Auditor General Michael Ferguson's report has generated a great deal of attention on the government's procurement process for the F-35 fighter planes. Lesser known are his findings that Transport Canada has failed to inspect hundreds of airlines and aviation companies, while the Canada Border Services Agency has had difficulties meeting Health Canada standards for identifying potentially hazardous items before allowing them into the country.
Just what is being allowed into Canada that shouldn't be? And as importantly, who is being allowed into the country?
Last week I testified before the House of Commons Subcommittee on International Human Rights, which is studying the threat of Iran. I focused my remarks on the threat of Iranian terrorism, for which the Islamic Revolutionary Guard Corps (IRGC) is largely responsible. The IRGC has provided assistance to the Taliban and al-Qaeda in killing Canadian soldiers in Afghanistan. It is suspected of involvement in recent attempted attacks in Thailand, Georgia, and Azerbaijan. And it has provided training and financing to Hamas and Hezbollah, both of which are listed terrorist entities in Canada.
One question that arose in committee is whether there is an IRGC presence in Canada. There is good to reason to believe the answer is yes.
Iran has a history of using its embassies abroad as staging grounds for terrorist attacks. The Qods Force, the IRGC's overseas operation wing, reportedly uses the diplomatic cover provided by Iranian embassies, and sometimes arranges for its agents to be hired as non-diplomatic staff.
Former IRGC member Reza Kahlili, who is now living in the United States, maintains that Canada is a major target of Iranian espionage. Kahlili asserts that Iranian intelligence agents regularly spy on Iranians in Canada and report on those who oppose the Islamic Republic. These individuals may be arrested when they return to Iran, and their families still living in Iran may be punished.
The IRGC likely has a corporate presence in Canada as well. The oil industry makes Canada an attractive place to learn the tools of the trade and procure technology; the substantial expatriate community offers good cover; and the proximity to the U.S. allows front companies to purchase technology from the U.S. and transfer them across the border.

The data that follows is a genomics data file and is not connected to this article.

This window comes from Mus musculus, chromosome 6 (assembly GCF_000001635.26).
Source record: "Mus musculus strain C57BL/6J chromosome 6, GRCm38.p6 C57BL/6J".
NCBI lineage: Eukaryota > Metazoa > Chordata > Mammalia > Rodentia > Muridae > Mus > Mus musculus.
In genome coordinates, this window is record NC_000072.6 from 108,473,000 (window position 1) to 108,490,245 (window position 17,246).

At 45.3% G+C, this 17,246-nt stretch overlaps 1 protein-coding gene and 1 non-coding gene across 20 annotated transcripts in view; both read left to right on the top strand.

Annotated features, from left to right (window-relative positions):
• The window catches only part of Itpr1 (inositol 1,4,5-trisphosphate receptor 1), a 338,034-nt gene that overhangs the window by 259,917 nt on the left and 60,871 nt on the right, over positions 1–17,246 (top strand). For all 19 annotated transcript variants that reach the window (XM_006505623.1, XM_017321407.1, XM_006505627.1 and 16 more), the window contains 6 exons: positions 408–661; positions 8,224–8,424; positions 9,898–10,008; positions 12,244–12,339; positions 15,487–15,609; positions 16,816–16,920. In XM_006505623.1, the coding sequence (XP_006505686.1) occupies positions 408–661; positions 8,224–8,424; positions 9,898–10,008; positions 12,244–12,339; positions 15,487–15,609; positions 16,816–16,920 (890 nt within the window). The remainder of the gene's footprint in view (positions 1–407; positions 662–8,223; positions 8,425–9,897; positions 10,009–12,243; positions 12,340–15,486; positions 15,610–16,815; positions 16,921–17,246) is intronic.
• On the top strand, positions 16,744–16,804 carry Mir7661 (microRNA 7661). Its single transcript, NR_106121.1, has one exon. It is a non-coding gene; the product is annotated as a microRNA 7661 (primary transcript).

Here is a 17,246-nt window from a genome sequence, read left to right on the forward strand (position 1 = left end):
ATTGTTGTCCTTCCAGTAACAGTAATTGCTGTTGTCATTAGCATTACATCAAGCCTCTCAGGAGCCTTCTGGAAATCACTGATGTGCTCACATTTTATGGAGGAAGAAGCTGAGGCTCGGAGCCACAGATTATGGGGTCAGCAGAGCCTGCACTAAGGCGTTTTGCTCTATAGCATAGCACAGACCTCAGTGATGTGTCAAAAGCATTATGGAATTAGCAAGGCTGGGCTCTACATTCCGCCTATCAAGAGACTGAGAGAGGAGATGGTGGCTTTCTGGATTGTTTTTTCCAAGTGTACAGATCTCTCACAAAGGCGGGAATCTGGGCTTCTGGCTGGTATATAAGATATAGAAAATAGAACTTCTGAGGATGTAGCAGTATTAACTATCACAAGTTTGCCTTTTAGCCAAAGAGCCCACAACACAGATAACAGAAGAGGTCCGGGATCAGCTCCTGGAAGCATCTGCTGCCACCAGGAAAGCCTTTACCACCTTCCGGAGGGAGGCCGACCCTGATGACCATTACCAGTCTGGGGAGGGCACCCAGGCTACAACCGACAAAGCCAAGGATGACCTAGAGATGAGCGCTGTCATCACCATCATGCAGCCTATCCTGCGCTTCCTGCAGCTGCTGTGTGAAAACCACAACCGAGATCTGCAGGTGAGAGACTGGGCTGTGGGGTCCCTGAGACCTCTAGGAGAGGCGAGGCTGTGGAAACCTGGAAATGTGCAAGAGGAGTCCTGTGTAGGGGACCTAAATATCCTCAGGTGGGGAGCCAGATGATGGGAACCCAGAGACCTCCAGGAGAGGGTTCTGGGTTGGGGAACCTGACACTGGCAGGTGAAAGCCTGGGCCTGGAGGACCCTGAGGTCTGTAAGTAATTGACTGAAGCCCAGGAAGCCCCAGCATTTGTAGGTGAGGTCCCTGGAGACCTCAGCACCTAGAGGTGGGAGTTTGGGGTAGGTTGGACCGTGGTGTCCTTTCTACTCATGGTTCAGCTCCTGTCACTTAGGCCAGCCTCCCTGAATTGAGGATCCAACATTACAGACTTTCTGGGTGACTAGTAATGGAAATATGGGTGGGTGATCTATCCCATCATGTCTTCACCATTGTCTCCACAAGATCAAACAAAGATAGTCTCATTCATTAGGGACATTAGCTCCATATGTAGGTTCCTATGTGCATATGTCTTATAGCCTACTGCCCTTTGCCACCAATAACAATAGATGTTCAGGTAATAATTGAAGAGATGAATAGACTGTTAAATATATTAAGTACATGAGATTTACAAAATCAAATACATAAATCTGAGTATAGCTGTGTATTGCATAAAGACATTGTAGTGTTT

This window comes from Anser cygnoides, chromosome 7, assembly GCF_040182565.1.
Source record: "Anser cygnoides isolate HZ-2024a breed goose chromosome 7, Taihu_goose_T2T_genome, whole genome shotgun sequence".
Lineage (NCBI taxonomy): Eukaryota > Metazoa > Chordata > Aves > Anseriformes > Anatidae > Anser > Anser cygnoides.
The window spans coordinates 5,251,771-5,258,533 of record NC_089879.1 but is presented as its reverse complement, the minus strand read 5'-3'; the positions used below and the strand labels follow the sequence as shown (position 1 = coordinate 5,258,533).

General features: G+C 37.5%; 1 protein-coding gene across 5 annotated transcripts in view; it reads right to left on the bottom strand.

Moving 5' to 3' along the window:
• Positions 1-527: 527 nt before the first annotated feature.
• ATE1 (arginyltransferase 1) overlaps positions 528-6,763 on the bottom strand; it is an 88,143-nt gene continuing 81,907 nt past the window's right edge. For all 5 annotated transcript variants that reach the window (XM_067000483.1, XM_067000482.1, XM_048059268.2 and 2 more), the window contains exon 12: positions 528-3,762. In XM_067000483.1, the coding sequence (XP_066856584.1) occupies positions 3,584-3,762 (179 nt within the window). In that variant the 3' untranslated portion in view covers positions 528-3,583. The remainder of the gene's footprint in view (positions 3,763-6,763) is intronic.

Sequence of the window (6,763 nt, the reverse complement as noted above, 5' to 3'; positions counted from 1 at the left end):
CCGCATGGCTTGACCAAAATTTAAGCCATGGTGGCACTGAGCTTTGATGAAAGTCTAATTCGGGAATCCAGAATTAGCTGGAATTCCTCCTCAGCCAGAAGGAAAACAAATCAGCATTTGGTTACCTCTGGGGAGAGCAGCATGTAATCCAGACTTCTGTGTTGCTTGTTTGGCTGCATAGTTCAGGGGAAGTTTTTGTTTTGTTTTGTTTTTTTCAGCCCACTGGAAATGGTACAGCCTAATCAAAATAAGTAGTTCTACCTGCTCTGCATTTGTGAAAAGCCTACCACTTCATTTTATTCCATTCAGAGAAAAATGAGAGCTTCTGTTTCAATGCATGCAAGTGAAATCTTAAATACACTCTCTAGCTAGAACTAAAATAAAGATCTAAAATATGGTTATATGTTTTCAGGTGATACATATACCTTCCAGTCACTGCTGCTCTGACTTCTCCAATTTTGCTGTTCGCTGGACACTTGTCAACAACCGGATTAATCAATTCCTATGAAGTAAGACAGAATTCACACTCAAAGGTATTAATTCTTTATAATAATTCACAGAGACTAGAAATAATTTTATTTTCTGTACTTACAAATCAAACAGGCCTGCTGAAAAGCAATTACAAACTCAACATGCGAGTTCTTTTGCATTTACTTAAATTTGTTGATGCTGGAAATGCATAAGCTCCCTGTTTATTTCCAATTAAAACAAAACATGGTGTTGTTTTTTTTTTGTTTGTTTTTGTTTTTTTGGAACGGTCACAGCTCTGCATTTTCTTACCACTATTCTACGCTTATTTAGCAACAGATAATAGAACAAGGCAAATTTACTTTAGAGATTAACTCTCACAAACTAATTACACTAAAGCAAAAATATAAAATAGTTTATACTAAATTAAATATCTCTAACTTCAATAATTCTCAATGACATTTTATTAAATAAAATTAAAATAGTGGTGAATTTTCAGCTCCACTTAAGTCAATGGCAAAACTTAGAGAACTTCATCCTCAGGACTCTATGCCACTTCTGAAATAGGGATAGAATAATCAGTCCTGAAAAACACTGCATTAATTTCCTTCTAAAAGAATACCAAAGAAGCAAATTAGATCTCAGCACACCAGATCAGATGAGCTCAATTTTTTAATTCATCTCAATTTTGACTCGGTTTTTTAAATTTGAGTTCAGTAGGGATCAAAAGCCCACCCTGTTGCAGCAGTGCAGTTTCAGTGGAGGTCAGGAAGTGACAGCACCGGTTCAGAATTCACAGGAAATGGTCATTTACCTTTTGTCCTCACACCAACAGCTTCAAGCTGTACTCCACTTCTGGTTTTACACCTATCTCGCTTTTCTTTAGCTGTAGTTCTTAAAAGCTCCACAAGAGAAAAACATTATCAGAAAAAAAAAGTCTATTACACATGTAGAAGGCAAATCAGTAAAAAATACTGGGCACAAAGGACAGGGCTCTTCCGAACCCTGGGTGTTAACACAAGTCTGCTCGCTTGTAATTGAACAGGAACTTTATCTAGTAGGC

Compounding the problem are some disconcerting weaknesses in our immigration system. For instance, foreign students and workers entering the country are not subject to compulsory security checks. This should change, particularly when individuals apply from "high-risk" countries -- meaning countries with large populations that may be hostile to Canada and the West. And once a visa is granted to a foreign student, he or she should be required to re-apply for the visa each year in order to stay in the country. Right now, foreign students only have to apply once, and this visa is valid for the length of their university degree. Yet universities are not obliged to report students who never show up for their program or who are later expelled. Employers similarly face no obligation to report foreign workers who leave or do not show up at their place of business.
Our security screening capabilities may simply be inadequate for the vast number of immigrants we accept every year. Some therefore argue that Canada should reduce its immigration rates, or place a moratorium on immigration from high-risk countries. These recommendations may be too bitter to swallow, as Canadians generally pride themselves on high immigration rates and their welcoming embrace of newcomers.
Some will also argue that the government has no business rejecting applicants on the basis of their national origin. Many individuals from these high-risk countries no doubt seek lives of peace in a country that respects human rights, the rule of law, and democratic processes.
But it is not unreasonable for Canadians to demand more stringent security checks to ensure that people seeking to enter the country do not have nefarious intentions.
The Economist reported recently that Iran might be constructing its nuclear facilities with ultra-high performance concrete. The article also mentioned that a graduate of Tehran University is currently studying the molecular structure of cement at the University of Ottawa. I have no reason to believe the student is focused on anything but the civilian application of this material. But I expect that Canada's security and immigration agencies have done their own research on cases like this. Security checks must be instituted for foreign students and workers who wish to come to Canada. Special attention must be given to those coming from high-risk countries.
The Auditor General has alerted us to under-performance by Transport Canada and the CBSA. These bodies, as well as all immigration- and security-related agencies in the country, should institute tighter measures to ensure that what and who comes into Canada will not compromise our safety.